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Aggregation No. 1Chamber music concert at 3 p.m. Saturday at the New School of Music, 25 Lowell St., West Cambridge. Free.

The pieces to be played at this free concert are a mystery, but the talent is solid: Pianist Ai-Ying Chiu has been soloist and chamber pianist at halls across North America, China and Asia; violinist Sonia Deng plays around New England and the world, including stints under Pierre Boulez in Switzerland and Lorin Maazel at the Castleton Music Festival in Virginia; and cellist Kett-Chuan Lee was was the youngest member of the National Symphony Orchestra and Radio Television Orchestra in Malaysia before coming to the United States. Information (scant though it is) is here.

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Aggregation No. 2“The Grand Budapest Hotel” at 8 p.m. Saturday at the Massachusetts Institute of Technology’s Building 26-100, also known as the Compton Laboratories, at 60 Vassar St. Free.

Wes Anderson’s latest confection is a tale within a tale about friendship, love and murder at a famous European hotel between the first and second world wars. It got an 88 on Metacritic (and an 8.2 user score) and a 92 percent fresh score from Rotten Tomatoes (and an 86 percent from the audience). (And read Tom Meek’s review here.) The screening is a gift from the MIT Lecture Series Committee.

Since you haven’t spent any money seeing “Grand Budapest,” shoot over to Harvard Square to catch a double-feature by seeing “Eraserhead” at a properly dark and late 11:30 p.m. Saturday at The Brattle Theatre, 40 Brattle St. This nightmare on film by David Lynch follows a guy with interesting hair whose girlfriend gives birth to their horribly mutated, eternally yowling baby. Tickets are $10 general admission, $8 for students and members and $7 for seniors and young children.

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Aggregation No. 3Art Walk in the Park from 11 a.m. to 5 p.m. Sunday at University Park Commons, near Central Square. Free.

The Art City organization continues its solid month of events, switching from music, film and dance to focusing this weekend on … art. This day has a lot going on, including chances to browse artists’ work, get your picture taken with sculptures crafted by the Individuals Collective, draw alongside the pros (bring your sketchbook), create an original comic and storyboard and participate in community projects including Brian Butler’s Ice Cream People, sidewalk chalk art and a kids’ coloring table. There will also be food vendors and an acoustic performance by The Dazies, a side project by M. Holland of Mean Creek.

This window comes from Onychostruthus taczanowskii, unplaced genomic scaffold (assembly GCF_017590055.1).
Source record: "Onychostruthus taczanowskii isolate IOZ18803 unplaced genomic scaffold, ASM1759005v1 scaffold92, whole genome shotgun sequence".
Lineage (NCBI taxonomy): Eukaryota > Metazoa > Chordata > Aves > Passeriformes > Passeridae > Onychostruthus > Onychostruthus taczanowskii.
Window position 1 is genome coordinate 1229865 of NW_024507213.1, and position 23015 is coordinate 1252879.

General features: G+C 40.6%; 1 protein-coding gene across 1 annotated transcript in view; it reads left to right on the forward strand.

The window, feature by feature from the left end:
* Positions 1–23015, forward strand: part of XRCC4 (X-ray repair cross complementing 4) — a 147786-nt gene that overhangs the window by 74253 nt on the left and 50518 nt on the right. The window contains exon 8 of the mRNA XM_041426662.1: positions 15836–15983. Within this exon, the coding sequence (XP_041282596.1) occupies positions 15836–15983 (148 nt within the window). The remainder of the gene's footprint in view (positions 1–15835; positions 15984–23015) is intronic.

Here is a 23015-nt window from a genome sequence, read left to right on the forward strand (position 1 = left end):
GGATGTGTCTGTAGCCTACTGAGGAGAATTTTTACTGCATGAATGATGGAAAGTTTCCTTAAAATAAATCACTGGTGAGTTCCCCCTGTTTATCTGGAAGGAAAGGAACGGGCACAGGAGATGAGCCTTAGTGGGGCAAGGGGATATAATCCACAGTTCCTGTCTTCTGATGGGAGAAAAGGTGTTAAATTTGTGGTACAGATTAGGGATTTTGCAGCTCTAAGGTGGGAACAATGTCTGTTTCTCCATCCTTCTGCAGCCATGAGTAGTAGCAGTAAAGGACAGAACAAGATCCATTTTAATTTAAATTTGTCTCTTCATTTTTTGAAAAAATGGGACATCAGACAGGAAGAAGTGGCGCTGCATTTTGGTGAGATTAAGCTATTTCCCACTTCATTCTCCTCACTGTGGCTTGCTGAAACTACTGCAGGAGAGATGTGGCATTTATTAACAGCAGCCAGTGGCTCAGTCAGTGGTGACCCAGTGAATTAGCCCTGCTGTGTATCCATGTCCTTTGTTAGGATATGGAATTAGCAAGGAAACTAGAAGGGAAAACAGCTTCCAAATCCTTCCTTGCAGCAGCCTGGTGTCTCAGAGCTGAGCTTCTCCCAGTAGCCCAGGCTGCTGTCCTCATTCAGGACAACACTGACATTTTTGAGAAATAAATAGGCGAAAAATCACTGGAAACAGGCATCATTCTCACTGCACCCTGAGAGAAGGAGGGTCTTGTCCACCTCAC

More than 50 artists and collective are involved in the Art Walk, and there’s a free Emerging Artist Showcase continues through Aug. 29 at the Cambridge Arts Council, on the second floor of 344 Broadway. It’s open Mondays from 8:30 a.m. to 8 p.m., Tuesdays through Thursdays from 8:30 a.m. to 5 p.m. and Fridays from 8:30 a.m. to noon.

Information is here.

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Aggregation No. 4Gustafer Yellowgold from 4:30 to 5:30 p.m. Sunday at Regattabar, 1 Bennett St., Harvard Square. Tickets are $12 (or $13.50 with service charge).

Gustafer Yellowgold is an international kids’ phenomenon described by The New York Times as “a cross between ‘Yellow Submarine’ and Dr. Seuss,” and Entertainment Weekly called the show – performed by Morgan Taylor since 2005, including as an opening act for Wilco and The Polyphonic Spree – as “absurdly appealing” for adults and kids. Expect a multimedia performance of live music, animated illustrations and storytelling. Information is here.

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Aggregation No. 5Admiral Kittypants’ new reading of “A Streetcar Named Desire” at 2 p.m. Sunday at The Democracy Center, 45 Mount Auburn St., Harvard Square. Suggested $5 donation.

The Tennessee Williams play gets a partial, gender-flux reading at this monthly showcase of theater-before-it’s-theater attended by area creatives looking for peer feedback and open-minded audiences. Get a peek at what’s coming in a New England Theatre Geek-sponsored “creative community experiment that promises performers of all stripes and polka dots the opportunity to play with their art in a relaxed, safe space before performing it on the stage.” Information is here.